• Every human relationship without God breeds contempt. The individual forms the community; the community must provide for the individual. Unless the community provides for the individual, the community will become a prison. The acknowledgement of property rights was and is a public acknowledgement of fundamental human rights.

  • Someone seems to have conveniently forgotten that the central tenet of Jesus’s teachings were socialistic.

  • Someone seems to be unable to read the Gospels without red colored specs. They have about as much to do with socialism as they do with interior design. Holding goods in common was a stupidity that some of the early Christians came up with on their own and abandoned, outside of monasteries, quite quickly because it didn’t work, as it always does not work. Saint Paul and his admonition that those who do not work should not eat is an indication just how quickly the experiment in common goods came to a screeching end.

    Pope Leo XIII in his great encyclical against socialism put paid to the attempt by socialists to appropriate Christ for their cause:

    “For, indeed, although the socialists, stealing the very Gospel itself with a view to deceive more easily the unwary, have been accustomed to distort it so as to suit their own purposes, nevertheless so great is the difference between their depraved teachings and the most pure doctrine of Christ that none greater could exist: “for what participation hath justice with injustice or what fellowship hath light with darkness?”7 Their habit, as we have intimated, is always to maintain that nature has made all men equal, and that, therefore, neither honor nor respect is due to majesty, nor obedience to laws, unless, perhaps, to those sanctioned by their own good pleasure. But, on the contrary, in accordance with the teachings of the Gospel, the equality of men consists in this: that all, having inherited the same nature, are called to the same most high dignity of the sons of God, and that, as one and the same end is set before all, each one is to be judged by the same law and will receive punishment or reward according to his deserts. The inequality of rights and of power proceeds from the very Author of nature, “from whom all paternity in heaven and earth is named.”8 But the minds of princes and their subjects are, according to Catholic doctrine and precepts, bound up one with the other in such a manner, by mutual duties and rights, that the thirst for power is restrained and the rational ground of obedience made easy, firm, and noble.”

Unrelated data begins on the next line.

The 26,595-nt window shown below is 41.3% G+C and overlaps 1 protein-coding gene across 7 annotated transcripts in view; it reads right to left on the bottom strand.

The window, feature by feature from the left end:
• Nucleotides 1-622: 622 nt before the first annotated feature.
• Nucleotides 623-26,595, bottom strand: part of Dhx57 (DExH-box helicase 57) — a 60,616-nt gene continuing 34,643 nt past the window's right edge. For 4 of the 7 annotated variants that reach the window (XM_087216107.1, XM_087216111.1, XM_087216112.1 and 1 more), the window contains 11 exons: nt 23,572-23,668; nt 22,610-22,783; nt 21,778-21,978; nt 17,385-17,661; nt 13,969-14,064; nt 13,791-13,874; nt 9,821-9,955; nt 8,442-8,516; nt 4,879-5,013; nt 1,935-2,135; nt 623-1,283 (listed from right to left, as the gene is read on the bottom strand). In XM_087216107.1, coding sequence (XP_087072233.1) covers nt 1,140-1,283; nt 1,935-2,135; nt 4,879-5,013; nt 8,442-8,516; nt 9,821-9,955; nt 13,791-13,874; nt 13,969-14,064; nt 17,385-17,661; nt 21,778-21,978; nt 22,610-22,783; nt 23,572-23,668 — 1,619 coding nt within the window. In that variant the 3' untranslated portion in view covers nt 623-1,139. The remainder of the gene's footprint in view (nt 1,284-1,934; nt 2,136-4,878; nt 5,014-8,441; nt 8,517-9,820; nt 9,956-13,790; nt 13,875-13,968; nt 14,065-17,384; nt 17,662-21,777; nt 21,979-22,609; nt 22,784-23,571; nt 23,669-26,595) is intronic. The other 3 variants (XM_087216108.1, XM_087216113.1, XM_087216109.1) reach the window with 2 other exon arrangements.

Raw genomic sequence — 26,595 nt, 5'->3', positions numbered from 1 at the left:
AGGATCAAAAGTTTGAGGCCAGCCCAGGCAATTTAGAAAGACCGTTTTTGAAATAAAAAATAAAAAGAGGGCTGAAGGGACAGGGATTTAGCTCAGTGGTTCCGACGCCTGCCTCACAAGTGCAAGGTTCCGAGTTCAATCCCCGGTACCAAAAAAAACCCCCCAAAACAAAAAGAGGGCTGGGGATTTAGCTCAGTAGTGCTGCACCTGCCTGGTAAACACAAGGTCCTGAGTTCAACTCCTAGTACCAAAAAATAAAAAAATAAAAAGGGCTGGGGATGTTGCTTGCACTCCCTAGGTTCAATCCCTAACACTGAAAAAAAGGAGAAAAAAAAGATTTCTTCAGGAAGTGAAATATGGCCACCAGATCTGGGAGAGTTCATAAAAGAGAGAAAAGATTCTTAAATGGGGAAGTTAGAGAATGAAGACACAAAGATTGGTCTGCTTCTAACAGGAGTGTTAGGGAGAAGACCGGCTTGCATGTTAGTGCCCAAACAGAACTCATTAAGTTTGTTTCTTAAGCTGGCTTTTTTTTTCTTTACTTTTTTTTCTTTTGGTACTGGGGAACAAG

http://www.ewtn.com/library/ENCYC/L13APOST.HTM

  • Socialism cannot work. Socialism abandons the dignity of the human person who constitutes government and worships the herd, the group, the government. Government so distorted cannot function as servant of the people as it imposes its own agenda to survive without its constituents.

  • “Someone seems to be unable to read the Gospels without red colored specs. They have about as much to do with socialism as they do with interior design.”
    The dignity of the person invokes the virtue of charity. Involuntary charity, that virtue defined by someone else, denies free will, the dignity of the sovereign person and is extortion.

  • No! I am Spartacus!